And then I became a mom, and the need to use a computer-aided sorter vastly diminished. It is real-time action now and the chances for those cogitated outcomes are rare. We are dealing here with 'pee-pee right now' and 'not hungry (forever)' situations where most presentations to the toddler are strongly rebutted with the endless 'whys' and 'hows' and the infant's desire to be stuck to her vending-machine (that's me) has crossed the realm of innocence and now seems almost a little devilish. So, after that long hiatus, today when I needed to actually make a formal list of a variety of things to do, for an upcoming event, and to then relate them to the resources on hand, I was glad that my instinct to go for the Excel sheet was still alive. Soon the big jumble of ideas and plans, that was giving me sleepless nights, was now formally 'sorted', under appropriate headings with relevant resources like time and person in-charge neatly tagged. And I thought to myself, "Ah! the power to confine ideas to their allotted rows and columns." The impermeability of the boundaries within the matrices, renders things less grey, and more black or white.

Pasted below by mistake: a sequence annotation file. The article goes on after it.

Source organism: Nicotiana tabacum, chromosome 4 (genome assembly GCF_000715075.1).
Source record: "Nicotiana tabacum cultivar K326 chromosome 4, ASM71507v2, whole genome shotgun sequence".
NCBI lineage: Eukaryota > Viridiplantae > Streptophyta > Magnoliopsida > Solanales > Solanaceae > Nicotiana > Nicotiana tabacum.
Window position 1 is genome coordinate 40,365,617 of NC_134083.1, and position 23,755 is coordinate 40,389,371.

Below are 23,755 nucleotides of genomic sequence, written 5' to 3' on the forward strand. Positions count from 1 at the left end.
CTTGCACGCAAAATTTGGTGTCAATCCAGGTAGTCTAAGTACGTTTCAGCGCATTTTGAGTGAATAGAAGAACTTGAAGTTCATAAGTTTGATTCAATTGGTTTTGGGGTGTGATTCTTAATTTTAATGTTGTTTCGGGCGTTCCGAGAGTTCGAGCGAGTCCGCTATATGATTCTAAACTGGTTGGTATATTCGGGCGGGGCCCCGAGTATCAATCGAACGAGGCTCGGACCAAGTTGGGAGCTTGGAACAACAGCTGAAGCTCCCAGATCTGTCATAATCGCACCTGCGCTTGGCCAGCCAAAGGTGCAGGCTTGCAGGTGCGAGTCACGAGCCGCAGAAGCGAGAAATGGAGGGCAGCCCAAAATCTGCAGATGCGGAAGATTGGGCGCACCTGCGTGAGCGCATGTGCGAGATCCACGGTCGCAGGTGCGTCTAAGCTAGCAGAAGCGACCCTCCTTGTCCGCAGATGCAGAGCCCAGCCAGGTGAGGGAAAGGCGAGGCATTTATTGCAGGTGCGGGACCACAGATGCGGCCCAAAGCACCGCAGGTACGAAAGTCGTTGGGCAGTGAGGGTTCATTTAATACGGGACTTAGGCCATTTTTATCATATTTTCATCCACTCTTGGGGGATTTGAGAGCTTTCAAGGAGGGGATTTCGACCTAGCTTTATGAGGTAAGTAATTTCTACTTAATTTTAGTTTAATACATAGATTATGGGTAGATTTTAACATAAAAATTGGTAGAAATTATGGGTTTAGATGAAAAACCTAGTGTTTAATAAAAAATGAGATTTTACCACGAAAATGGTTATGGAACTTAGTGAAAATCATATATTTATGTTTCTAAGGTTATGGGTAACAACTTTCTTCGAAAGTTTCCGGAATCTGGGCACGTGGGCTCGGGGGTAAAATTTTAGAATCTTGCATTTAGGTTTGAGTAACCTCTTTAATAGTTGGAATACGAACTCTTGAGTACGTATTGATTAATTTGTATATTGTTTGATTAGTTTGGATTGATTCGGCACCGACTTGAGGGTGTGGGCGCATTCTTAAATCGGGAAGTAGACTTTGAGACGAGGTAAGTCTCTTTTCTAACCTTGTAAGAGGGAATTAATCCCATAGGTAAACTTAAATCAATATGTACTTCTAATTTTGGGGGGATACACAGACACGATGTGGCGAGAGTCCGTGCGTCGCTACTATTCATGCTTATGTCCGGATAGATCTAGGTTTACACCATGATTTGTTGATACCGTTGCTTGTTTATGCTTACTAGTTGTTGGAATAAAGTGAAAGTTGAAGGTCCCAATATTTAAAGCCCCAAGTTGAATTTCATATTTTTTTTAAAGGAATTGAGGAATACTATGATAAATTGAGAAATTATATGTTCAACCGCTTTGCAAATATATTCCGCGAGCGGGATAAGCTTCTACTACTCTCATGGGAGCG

I know there are so many fantastic features in the software, but for me, for now, just the site of the grid, is gratifying enough. I can see that the upcoming event will be well fortified in the logistics. The spirits and attendance, I cannot guarantee.